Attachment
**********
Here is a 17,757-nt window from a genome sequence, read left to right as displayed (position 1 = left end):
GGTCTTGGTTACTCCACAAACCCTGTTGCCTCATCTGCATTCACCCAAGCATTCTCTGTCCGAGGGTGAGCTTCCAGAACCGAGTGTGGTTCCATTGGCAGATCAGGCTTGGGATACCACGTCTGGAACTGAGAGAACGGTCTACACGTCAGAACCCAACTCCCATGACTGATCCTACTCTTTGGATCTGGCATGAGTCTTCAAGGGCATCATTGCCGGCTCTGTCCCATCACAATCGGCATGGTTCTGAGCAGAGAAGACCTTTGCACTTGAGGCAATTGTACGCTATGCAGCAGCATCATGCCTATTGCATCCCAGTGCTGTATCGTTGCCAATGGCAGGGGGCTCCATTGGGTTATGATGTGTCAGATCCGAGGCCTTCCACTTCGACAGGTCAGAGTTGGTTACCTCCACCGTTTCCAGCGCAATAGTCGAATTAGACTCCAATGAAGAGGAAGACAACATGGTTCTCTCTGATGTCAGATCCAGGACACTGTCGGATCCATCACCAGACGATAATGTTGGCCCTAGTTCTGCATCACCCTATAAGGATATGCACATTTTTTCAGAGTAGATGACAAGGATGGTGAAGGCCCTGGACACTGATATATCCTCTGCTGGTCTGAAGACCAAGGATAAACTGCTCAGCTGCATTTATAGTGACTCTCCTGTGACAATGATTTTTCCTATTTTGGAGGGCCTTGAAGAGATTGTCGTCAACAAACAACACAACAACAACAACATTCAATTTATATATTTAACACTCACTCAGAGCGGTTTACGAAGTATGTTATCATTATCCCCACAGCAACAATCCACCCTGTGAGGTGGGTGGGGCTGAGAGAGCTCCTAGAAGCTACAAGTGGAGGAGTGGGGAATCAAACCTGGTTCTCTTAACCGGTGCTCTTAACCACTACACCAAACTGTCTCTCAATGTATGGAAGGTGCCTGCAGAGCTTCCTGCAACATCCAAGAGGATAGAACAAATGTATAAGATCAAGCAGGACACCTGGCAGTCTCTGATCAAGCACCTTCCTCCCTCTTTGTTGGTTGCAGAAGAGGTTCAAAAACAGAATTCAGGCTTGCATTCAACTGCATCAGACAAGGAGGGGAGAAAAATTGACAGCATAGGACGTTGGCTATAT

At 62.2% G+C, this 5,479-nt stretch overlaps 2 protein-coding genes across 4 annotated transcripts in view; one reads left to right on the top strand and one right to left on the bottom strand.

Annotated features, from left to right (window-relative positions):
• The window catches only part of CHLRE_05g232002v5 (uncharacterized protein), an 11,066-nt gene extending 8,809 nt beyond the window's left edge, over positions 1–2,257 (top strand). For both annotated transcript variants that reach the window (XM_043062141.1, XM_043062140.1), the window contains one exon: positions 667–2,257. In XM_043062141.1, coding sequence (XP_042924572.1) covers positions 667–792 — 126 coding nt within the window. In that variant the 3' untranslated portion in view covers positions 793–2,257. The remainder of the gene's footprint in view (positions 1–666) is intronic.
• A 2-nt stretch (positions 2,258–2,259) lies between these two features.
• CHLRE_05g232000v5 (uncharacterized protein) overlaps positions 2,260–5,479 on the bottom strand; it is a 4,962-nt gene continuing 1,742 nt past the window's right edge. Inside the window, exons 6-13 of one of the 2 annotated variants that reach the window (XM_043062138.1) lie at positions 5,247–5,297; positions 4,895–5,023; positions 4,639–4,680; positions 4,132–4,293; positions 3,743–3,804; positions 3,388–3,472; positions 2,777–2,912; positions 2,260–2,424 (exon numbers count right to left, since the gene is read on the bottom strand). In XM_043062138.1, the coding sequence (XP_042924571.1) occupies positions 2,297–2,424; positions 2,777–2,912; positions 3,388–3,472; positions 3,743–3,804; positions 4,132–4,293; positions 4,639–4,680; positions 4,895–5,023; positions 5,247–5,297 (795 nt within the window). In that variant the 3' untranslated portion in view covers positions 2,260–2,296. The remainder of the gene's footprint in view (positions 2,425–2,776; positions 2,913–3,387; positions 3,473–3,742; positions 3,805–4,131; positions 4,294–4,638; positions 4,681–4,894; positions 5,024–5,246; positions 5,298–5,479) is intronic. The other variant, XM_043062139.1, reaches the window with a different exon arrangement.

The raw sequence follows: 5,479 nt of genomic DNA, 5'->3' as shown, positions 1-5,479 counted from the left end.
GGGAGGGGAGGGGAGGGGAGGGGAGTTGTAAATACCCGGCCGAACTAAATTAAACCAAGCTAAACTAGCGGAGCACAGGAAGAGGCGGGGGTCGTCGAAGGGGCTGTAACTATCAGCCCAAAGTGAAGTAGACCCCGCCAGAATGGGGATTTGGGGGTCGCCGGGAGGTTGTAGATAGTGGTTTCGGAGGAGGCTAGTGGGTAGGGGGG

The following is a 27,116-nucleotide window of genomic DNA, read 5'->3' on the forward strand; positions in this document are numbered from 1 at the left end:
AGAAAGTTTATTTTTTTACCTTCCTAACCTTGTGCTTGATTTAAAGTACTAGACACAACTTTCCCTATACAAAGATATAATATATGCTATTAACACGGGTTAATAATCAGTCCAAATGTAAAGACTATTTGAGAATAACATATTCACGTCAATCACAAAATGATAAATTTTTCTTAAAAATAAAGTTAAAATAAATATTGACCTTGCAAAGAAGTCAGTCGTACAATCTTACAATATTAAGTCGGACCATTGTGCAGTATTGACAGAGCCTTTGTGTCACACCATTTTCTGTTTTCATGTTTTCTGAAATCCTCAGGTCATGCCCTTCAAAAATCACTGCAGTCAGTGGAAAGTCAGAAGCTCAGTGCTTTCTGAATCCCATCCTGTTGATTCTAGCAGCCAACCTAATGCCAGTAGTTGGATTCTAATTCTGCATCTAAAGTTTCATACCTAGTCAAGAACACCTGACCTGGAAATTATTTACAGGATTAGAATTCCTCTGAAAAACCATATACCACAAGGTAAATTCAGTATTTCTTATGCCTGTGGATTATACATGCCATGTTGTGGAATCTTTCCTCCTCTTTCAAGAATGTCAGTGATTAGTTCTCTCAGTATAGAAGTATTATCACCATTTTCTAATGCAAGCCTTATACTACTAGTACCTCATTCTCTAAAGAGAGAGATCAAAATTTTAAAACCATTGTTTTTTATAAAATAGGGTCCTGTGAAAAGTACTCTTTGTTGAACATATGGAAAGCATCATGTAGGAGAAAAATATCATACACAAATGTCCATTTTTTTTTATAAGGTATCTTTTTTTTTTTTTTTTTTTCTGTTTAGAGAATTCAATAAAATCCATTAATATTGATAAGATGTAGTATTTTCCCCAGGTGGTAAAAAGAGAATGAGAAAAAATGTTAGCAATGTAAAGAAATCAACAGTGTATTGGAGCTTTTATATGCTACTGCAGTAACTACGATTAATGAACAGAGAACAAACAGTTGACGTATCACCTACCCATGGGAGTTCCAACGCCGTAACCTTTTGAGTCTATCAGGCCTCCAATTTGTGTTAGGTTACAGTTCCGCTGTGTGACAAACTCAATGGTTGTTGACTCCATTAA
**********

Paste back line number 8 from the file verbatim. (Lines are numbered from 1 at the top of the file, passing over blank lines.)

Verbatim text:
The raw sequence follows: 5,479 nt of genomic DNA, 5'->3' as shown, positions 1-5,479 counted from the left end.